Smoking among high school students isn’t declining as fast as it did a decade ago, causing the U.S. to miss its goal for reducing the rate of cigarette use among those teenagers, a study found.
The new survey again demonstrates that we know how to dramatically reduce tobacco use. Smoking fell to about 20 percent of students in 2009 from 22 percent in 2003, according to a study released this week by the U.S. Centers for Disease Control and Prevention. The decline was slower than the drop from 36 percent in 1997. The U.S. Health Department had aimed for current smokers to make up 16 percent or less of students by this year.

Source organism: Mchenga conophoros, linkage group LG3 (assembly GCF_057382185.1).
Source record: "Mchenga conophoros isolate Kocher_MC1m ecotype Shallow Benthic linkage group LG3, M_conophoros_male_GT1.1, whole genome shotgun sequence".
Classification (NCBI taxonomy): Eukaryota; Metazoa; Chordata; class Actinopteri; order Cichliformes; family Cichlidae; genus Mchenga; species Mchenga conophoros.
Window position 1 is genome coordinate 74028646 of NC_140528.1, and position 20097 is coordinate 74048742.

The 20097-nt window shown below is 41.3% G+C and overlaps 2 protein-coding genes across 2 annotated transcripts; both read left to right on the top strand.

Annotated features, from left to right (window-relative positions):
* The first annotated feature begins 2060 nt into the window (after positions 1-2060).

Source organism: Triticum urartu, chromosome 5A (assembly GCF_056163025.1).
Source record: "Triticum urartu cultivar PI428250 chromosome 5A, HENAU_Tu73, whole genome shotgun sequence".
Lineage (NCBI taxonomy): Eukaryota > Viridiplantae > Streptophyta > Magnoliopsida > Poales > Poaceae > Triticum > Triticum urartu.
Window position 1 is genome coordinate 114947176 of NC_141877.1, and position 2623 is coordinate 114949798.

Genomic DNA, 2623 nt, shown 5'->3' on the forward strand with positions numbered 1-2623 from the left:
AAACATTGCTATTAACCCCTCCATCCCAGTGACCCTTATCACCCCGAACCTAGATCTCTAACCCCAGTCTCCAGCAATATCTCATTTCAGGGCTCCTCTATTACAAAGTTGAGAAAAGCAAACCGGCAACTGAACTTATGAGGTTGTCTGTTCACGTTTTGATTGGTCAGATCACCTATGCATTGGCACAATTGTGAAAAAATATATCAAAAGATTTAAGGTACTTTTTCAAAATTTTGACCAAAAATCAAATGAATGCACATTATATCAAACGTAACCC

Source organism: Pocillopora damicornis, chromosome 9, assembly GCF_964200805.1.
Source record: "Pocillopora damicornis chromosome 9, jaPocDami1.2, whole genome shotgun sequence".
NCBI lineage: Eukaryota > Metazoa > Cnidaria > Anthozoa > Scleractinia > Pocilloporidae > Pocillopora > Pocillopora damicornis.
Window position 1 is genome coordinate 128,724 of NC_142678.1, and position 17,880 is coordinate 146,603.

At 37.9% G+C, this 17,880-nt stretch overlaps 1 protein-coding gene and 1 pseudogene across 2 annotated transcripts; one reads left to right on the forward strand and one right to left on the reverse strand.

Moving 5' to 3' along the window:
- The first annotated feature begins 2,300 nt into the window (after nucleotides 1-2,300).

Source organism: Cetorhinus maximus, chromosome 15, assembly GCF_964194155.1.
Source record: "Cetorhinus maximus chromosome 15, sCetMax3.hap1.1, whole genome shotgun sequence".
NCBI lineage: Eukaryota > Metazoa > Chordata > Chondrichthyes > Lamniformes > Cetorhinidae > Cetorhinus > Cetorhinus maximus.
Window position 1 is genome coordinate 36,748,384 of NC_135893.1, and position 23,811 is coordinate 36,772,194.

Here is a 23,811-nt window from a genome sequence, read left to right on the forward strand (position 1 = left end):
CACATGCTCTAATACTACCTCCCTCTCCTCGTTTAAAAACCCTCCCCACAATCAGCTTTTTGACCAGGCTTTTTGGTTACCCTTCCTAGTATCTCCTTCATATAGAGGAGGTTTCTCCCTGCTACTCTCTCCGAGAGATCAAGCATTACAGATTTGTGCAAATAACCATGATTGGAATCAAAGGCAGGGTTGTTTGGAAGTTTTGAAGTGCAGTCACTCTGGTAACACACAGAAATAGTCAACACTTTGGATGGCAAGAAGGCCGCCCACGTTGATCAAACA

Teen smoking increased during most of the 1990s, fueled by advertising and price discounts on popular teen brands, according to the CDC. Smoking rates declined in the late 1990s and early 2000s because of restrictions on promotions, antismoking programs led by “The Truth” ad campaign, and higher cigarette taxes, and such efforts should be increased, according to the authors of the CDC report.
Smoking is the leading preventable cause of death in this country, and 9 out of 10 adults started smoking in their teens or earlier.
Despite the progress we have made, tobacco use still kills more than 400,000 Americans and costs $96 billion in health care bills each year. We cannot declare victory until we have eliminated the death and disease caused by tobacco. Much more needs to be done.
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